|Title:||William Seward Burroughs Papers, 1957-1976.|
|Physical description:||2.5 linear feet (6 document boxes and 1 oversize item).|
This collection is arranged in four series.
The William S. Burroughs Papers contain manuscripts and galley proofs of some of Burroughs's novels, as well as experimental prose, including early examples of Burroughs's cut-up technique, and a small amount of correspondence. The collection also contains a series of biographical material on Burroughs collected by Victor Bockris.
The Correspondence series contains a few select pieces of correspondence between Burroughs and his friends and collaborators. In this series are letters exchanged between Burroughs and Allen Ginsberg regarding their collaborative, epistolary book The Yage Letters. This series, though small, includes both letters later reprinted as part of the publication and correspondence related to the editing and process.Series II: Writings, 1958-1969
The Writings series is the largest series in the collection and contains working drafts of 1961's Grove Press Edition of The Soft Machine, as well as annotated drafts and galley proofs of Burroughs's substantial 1965 revision of the novel published by Grove Press. There are also drafts and galleys of Nova Express ; a corrected, signed galley proof of The Naked Lunch; and full typescript drafts of The Yage Letters and Junkie. This series also contains a collection of prose experiments conducted by Burroughs utilizing the cut-up technique that he utilized in much of his longer fiction, as well as experiments in using a grid form to intersplice different texts together.Series III: Photographs and Realia
The photographs in the collection are mostly snapshots of Burroughs and Herbert Huncke. Also included in this series is the Dreamachine, a device designed by Burroughs and Brion Gysin and constructed by Ian Sommerville, designed to help stimulate brain activity and bring about a hallucinatory state.Series IV: Victor Bockris Files, 1965-1975
Victor Bockris, a friend and collaborator of Burroughs, Victor Bockris write several articles about Burroughs and edited both Burroughs's collection of essays, The Adding Machine and the interview-based book With William Burroughs: A Report from the Bunker. This series of material includes numerous drafts of and notes for With William Burroughs, as well as some of Burroughs's published writings collected by Bockris- including a small run of Crawdaddy Magazines featuring articles or columns by Burroughs and a copy of The Paris Review that includes both an interview with Burroughs and his essay "St. Louis Return."Series V: Addition to the Papers, 2017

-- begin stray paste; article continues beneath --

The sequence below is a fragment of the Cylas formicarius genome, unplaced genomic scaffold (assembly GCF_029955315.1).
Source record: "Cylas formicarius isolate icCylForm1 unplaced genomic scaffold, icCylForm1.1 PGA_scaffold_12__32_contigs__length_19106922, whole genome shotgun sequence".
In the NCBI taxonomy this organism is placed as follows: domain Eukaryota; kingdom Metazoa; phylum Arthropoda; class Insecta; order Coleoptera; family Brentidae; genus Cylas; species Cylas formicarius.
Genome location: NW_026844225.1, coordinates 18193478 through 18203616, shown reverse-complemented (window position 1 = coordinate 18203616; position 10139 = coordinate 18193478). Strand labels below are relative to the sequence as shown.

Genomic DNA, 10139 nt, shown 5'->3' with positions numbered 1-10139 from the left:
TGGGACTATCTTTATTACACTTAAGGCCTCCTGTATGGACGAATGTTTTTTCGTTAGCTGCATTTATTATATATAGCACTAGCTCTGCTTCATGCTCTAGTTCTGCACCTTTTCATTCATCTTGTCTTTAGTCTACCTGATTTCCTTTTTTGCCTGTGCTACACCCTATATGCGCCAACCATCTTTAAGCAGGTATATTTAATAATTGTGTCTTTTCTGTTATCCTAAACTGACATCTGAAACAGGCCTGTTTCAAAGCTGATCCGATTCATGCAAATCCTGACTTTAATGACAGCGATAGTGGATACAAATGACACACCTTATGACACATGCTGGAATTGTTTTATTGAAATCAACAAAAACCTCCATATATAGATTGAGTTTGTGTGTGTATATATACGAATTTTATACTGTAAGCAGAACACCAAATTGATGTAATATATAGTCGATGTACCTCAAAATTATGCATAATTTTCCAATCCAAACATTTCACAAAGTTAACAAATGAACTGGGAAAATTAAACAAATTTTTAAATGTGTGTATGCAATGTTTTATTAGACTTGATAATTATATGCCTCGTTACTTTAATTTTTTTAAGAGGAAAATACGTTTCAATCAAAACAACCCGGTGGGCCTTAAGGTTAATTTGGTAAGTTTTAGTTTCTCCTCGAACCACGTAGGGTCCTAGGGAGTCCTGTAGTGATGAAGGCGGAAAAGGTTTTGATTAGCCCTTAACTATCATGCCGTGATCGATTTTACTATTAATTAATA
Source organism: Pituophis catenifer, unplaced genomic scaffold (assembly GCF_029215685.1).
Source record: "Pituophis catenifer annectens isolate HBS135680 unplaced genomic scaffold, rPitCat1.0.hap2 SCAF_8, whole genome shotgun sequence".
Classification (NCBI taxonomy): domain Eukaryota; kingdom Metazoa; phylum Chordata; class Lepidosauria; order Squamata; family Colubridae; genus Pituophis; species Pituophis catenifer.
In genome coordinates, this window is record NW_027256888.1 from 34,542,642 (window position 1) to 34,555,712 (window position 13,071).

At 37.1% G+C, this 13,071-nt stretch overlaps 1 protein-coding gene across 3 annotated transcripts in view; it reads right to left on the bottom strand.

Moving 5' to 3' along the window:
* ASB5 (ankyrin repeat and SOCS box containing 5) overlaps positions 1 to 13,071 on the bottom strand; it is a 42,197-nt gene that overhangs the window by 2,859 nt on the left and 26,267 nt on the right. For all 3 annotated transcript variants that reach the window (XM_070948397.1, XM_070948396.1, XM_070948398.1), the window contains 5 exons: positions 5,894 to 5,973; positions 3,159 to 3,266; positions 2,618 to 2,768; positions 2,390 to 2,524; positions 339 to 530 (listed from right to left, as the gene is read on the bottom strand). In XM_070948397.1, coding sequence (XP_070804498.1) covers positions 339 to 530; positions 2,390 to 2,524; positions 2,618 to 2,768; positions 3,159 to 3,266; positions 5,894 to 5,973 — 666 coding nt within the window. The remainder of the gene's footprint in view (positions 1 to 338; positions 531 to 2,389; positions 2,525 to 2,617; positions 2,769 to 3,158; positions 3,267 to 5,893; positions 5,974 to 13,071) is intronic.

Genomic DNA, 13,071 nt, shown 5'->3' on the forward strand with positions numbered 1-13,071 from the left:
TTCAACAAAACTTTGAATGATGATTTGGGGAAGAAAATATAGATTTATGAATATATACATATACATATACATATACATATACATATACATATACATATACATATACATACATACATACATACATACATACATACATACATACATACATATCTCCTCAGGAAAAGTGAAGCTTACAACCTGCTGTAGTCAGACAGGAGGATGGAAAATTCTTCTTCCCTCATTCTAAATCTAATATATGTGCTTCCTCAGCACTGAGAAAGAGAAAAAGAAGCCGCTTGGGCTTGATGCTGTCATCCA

This collection is located on-site.
Single photocopies may be made for research purposes. Permission to publish material from the collection must be requested from the Curator of Manuscripts/University Archivist, Rare Book and Manuscript Library (RBML). The RBML approves permission to publish that which it physically owns; the responsibility to secure copyright permission rests with the patron.
Identification of specific item; Date (if known); William S. Burroughs Papers; Box and Folder; Rare Book and Manuscript Library, Columbia University Library.
Allen Ginsberg Papers, 1944-1991 Columbia University, Rare Book & Manuscript Library
The Ginsberg Papers contain some correspondence, some additional experimental prose, and fractionary drafts of The Exterminator, Queer, and "The Hot Rod" as well as a full manuscript of The Naked Lunch (here referred to by the working title "Interzone.")
Jack Kerouac Correspondence, 1945-1965 Columbia University, Rare Book & Manuscript Library
Barry Miles Papers, 1958-1990 Columbia University, Rare Book & Manuscript Library
Ann Charters Photographs, 1966-1982 Columbia University, Rare Book & Manuscript Library
Naked Lunch: The First Fifty Years online exhibit, Columbia University, Rare Book & Manuscript Library
William S. Burroughs Papers New York Public Library, Berg Collection
William S. Burroughs Papers, WSB 97 Ohio State University, Rare Books and Manuscripts
William S. Burroughs Collection Hayden Library Special Collections, Arizona State University
Columbia University Libraries. Rare Book and Manuscript Library; machine readable finding aid created by Columbia University Libraries Digital Library Program Division
Cataloged 04/14/1989 Christina Hilton Fenn
Papers reprocessed 6/2009 Carrie Hintz
Finding aid wittten by Carrie Hintz, 2009.
Machine readable finding aid generated from MARC-AMC source via XSLT conversion July 25, 2009Finding aid written in English.